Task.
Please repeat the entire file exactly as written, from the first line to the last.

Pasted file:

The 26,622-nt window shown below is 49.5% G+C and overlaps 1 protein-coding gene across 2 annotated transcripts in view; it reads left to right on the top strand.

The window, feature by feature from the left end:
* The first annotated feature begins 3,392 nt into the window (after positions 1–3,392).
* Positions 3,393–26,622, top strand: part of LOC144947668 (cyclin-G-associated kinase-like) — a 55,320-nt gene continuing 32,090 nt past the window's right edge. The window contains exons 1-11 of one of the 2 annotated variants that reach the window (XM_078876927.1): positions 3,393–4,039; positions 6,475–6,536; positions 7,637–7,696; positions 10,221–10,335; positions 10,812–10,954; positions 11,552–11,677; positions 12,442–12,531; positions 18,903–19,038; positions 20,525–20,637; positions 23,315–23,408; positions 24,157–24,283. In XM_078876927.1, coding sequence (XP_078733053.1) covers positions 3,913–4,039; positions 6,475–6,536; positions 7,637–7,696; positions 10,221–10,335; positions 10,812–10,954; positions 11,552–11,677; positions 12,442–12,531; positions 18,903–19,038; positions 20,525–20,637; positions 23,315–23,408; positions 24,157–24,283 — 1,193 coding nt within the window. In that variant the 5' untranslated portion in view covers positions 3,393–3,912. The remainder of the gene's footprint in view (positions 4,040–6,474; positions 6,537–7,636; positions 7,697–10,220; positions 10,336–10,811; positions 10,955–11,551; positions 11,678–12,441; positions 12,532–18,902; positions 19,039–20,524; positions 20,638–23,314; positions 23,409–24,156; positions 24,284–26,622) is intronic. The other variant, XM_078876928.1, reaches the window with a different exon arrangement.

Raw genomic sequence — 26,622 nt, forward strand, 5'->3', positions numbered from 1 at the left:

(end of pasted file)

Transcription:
The 26,622-nt window shown below is 49.5% G+C and overlaps 1 protein-coding gene across 2 annotated transcripts in view; it reads left to right on the top strand.

The window, feature by feature from the left end:
* The first annotated feature begins 3,392 nt into the window (after positions 1–3,392).
* Positions 3,393–26,622, top strand: part of LOC144947668 (cyclin-G-associated kinase-like) — a 55,320-nt gene continuing 32,090 nt past the window's right edge. The window contains exons 1-11 of one of the 2 annotated variants that reach the window (XM_078876927.1): positions 3,393–4,039; positions 6,475–6,536; positions 7,637–7,696; positions 10,221–10,335; positions 10,812–10,954; positions 11,552–11,677; positions 12,442–12,531; positions 18,903–19,038; positions 20,525–20,637; positions 23,315–23,408; positions 24,157–24,283. In XM_078876927.1, coding sequence (XP_078733053.1) covers positions 3,913–4,039; positions 6,475–6,536; positions 7,637–7,696; positions 10,221–10,335; positions 10,812–10,954; positions 11,552–11,677; positions 12,442–12,531; positions 18,903–19,038; positions 20,525–20,637; positions 23,315–23,408; positions 24,157–24,283 — 1,193 coding nt within the window. In that variant the 5' untranslated portion in view covers positions 3,393–3,912. The remainder of the gene's footprint in view (positions 4,040–6,474; positions 6,537–7,636; positions 7,697–10,220; positions 10,336–10,811; positions 10,955–11,551; positions 11,678–12,441; positions 12,532–18,902; positions 19,039–20,524; positions 20,638–23,314; positions 23,409–24,156; positions 24,284–26,622) is intronic. The other variant, XM_078876928.1, reaches the window with a different exon arrangement.

Raw genomic sequence — 26,622 nt, forward strand, 5'->3', positions numbered from 1 at the left: